Review: ‘Les Miserables’, Starring Hugh Jackman and Russell Crowe

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Powerful, sad, and tragically beautiful are three words to sum up the experience of watching “Les Misérables.”

Ever since “Chicago,” most musicals have not quite reached the epic fanfare of such a daring and wonderfully executed film. There was always something missing, but “Les Misérables” fills that void. Despite its miniscule imperfections, “Les Misérables” is a grand and generally swift moving piece of eloquence.
The story follows Jean Valjean (Hugh Jackman) as he leaves prison after nineteen years. Convicted because he stole a piece of bread to help feed his dying nephew, he has a hard time rejoining the world and finding a job because his captor, Javert (Russell Crowe), has labeled him a danger to everyone for his aforementioned crime.
Valjean finds respite in a church and a priest who gives him a chance. Valjean escapes probation and eight years later, he is a mayor, wealthy, and always willing to help others who are less fortunate. Enter Fantine (Anne Hathaway) who is fired from her job and, desperate for money, sells her hair and body in order to continue paying two innkeepers caring for her child. And so the thread unravels and the story really begins.
Valjean’s story intertwines with several others and this is what’s amazing about the tale. While several people weave in and out of the film, the story’s focus always reverts back to Valjean, Javert, and their tangled prisoner-captor relationship.
Every piece of music propels the story forward and ninety five percent of the story is told in song. Not only is each song beautiful, they are all sung with passion and you can see the actors put in every effort to bring all they’ve got to the music. By the end of the movie, you’ll walk out humming the melody to the final song. Also, what makes it even more incredible is the fact that instead of using prerecorded playback of the song, each actor had an earpiece where they could hear the music, but they would sing the songs live within the scene. It was a great directorial choice and every actor’s voice really shines because of this.
Hugh Jackman. What is there to say about Hugh Jackman? The man can do it all. Not only is he a wonderful actor, but his singing voice combined with the brokenness and sadness he brings to his character really takes him to an entirely different level. There are moments when only his expression speaks to the audience and in those expressions lie something that can never be given justice to with speaking lines alone.
Russell Crowe is a force to be reckoned with. He brings to life a character that is the law and shows no remorse for what he puts his prisoners through. Crowe’s Javert is strict and unyielding in his opinions and actions until the very end. The sour and steel-like expressions are enough in proving that Crowe puts his best foot forward when breathing life into a character.
Anne Hathaway embodies the helplessness, desperation and the complete physical appearance of Fantine. Anyone who believes Hathaway isn’t a great actress need only watch her performance during “I Dreamed a Dream,” and will rethink their former observation.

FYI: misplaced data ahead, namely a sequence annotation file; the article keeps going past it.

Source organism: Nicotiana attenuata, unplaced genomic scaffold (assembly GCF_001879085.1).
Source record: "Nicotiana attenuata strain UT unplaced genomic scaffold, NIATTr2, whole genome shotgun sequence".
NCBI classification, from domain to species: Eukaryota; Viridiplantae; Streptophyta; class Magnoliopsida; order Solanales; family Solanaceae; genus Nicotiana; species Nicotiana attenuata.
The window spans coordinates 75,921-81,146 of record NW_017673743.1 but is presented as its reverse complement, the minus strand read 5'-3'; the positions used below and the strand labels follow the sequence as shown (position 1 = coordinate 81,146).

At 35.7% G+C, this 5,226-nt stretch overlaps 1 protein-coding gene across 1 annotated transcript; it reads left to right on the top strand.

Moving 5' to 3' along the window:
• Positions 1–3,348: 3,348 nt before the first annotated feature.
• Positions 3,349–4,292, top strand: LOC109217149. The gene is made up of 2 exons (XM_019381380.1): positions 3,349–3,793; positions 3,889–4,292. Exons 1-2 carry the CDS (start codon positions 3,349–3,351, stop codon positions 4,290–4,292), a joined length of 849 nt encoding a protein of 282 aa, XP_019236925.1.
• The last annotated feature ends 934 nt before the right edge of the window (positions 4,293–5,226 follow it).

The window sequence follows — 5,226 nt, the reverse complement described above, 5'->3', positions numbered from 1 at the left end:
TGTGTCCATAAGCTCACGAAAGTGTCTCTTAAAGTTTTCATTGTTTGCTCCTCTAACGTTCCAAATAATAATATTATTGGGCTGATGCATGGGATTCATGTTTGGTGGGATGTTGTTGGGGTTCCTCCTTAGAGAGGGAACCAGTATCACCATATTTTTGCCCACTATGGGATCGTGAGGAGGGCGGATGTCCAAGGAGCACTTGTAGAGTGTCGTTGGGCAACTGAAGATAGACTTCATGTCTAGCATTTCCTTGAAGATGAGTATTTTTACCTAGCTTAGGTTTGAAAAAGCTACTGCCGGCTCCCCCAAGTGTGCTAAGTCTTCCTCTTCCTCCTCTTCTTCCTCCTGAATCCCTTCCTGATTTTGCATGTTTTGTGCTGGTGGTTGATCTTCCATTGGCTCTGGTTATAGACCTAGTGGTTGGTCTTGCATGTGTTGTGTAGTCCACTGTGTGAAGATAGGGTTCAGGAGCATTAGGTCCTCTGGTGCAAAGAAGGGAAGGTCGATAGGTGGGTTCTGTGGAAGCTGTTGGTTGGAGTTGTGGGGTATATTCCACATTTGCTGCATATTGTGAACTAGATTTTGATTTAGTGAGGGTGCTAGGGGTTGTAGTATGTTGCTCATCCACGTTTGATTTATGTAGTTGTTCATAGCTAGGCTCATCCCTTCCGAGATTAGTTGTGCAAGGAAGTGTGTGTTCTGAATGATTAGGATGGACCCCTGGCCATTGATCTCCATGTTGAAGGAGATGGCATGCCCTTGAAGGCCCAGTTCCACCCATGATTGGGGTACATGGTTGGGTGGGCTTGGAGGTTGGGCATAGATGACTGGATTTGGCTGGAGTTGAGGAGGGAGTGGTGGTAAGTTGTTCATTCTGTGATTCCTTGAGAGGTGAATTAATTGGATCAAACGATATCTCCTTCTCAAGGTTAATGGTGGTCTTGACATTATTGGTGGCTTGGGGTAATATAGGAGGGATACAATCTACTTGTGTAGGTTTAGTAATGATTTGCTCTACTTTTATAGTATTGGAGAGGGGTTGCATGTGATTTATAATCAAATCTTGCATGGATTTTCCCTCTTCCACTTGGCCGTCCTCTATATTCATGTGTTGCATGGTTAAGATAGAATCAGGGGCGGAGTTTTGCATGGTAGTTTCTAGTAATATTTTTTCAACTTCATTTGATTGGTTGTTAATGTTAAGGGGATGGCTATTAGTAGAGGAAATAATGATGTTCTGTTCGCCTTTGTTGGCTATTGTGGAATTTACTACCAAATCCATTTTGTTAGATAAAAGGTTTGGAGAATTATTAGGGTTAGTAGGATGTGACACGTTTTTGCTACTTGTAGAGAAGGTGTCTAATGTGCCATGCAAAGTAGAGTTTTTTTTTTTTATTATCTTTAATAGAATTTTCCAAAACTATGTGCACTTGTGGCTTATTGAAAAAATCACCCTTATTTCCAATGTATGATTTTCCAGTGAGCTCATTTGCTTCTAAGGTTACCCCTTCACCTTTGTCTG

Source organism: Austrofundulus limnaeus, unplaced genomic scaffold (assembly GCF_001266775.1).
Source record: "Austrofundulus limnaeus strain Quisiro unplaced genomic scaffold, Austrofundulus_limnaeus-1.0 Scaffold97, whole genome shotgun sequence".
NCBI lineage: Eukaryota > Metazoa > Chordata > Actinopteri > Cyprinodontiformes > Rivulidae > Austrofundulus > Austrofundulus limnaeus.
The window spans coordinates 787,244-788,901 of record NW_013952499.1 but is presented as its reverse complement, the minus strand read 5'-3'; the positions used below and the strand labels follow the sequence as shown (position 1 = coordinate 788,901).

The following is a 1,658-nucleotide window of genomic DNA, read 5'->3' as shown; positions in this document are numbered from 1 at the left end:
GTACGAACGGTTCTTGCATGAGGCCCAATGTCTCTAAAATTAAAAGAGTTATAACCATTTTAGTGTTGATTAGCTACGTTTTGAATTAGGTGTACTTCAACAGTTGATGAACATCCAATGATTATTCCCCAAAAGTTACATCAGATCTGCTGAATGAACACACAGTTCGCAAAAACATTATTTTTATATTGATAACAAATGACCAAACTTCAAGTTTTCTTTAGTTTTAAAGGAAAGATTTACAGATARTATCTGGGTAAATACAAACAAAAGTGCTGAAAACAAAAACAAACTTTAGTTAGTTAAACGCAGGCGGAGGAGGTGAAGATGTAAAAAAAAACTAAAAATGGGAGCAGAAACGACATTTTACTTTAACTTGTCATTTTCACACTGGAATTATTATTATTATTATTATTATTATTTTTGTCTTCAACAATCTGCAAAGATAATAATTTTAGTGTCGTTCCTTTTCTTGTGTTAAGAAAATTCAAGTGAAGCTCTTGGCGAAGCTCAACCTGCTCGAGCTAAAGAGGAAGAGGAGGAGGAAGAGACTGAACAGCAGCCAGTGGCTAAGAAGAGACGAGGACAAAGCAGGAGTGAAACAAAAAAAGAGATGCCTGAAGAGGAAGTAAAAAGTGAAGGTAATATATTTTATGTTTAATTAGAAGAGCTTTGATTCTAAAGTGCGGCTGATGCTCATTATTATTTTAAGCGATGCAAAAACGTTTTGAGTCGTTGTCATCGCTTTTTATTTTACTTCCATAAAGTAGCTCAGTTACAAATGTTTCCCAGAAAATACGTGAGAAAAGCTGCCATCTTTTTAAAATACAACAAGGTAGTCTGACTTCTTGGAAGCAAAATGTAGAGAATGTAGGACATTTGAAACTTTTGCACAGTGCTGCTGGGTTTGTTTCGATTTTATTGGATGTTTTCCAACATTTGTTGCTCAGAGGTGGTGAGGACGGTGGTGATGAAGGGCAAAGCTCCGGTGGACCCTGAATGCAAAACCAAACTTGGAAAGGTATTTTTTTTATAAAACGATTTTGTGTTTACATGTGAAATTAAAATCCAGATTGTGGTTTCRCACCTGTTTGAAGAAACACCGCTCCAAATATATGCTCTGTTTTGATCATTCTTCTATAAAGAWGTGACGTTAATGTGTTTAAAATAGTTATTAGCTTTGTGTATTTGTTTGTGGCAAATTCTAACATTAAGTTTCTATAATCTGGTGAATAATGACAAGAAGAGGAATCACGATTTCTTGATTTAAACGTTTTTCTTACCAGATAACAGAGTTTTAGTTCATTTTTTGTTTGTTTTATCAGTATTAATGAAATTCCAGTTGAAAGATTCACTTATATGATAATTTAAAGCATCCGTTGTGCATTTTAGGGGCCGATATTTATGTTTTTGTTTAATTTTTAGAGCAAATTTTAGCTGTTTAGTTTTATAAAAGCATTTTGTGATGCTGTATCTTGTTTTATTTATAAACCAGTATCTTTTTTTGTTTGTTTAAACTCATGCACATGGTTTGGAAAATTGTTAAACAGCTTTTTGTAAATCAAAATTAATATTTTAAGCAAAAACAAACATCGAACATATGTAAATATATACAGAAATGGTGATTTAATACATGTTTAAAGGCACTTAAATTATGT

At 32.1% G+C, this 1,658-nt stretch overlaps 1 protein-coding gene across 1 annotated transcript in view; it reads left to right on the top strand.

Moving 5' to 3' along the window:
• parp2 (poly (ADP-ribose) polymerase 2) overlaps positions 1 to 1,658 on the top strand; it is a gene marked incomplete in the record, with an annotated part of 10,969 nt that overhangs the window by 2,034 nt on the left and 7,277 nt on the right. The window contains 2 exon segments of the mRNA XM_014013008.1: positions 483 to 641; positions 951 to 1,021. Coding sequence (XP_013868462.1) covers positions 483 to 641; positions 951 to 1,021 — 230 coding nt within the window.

Amanda Seyfried really shines as Fantine’s daughter, Cosette. She is a victim to her surroundings and seems to see everything in wide-eyed wonder which brings innocence to her character and her reactions.
Sacha Baron Cohen and Helena Bonham Carter are an entertaining treat and are the comedic relief in a movie filled with a constant sadness. Innkeepers and thieves, they really play up the uncaring quality their characters possess.
The cast list is long, but every remaining actor who hasn’t been mentioned individually did a fantastic job of bringing life, love, and loss to their scenes and characters.
The movie did run long and there are moments when you think the movie is over, only to have a new scene unfold. One thing which was particularly bothering was the little boy on the rebels’ side. His accent is so thick that it is hard to understand him at times. Also, it is slightly off-putting because the scenery is set in France and when the boy speaks, thick, heavy accent and all, it takes away from the setting. Of course, everyone in the movie isn’t French, but the other accents aren’t heavy in a way where it strips the film of its important French Revolution setting.
In the end, these are slight nitpicks that don’t hinder the film as a whole. The movie’s style and direction is one to be applauded. The ensemble cast works very well together and every scene unfolds to add richness to the story and characters. Each song and performance speaks volumes and if you’re a weeper, you may want to watch with some tissues on hand. Especially during one of the best performances during the song “On My Own.” Samantha Barks does that song so much justice and it’s truly a breathtaking and deeply saddening scene.
If there was an Oscar for best heartbreaking and moving film, “Les Misérables” would most definitely win.
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About Author

Mae is a Washington, DC-based film critic, entertainment journalist and Weekend Editor at Heroic Hollywood. A member of the Washington, DC Area Film Critics Association (WAFCA), she's a geek who loves discussing movies and TV. She is also a voting member of the Black Reel Awards. If she's not at the movies, she's catching up on her superhero TV-watching, usually with a glass of wine in hand.

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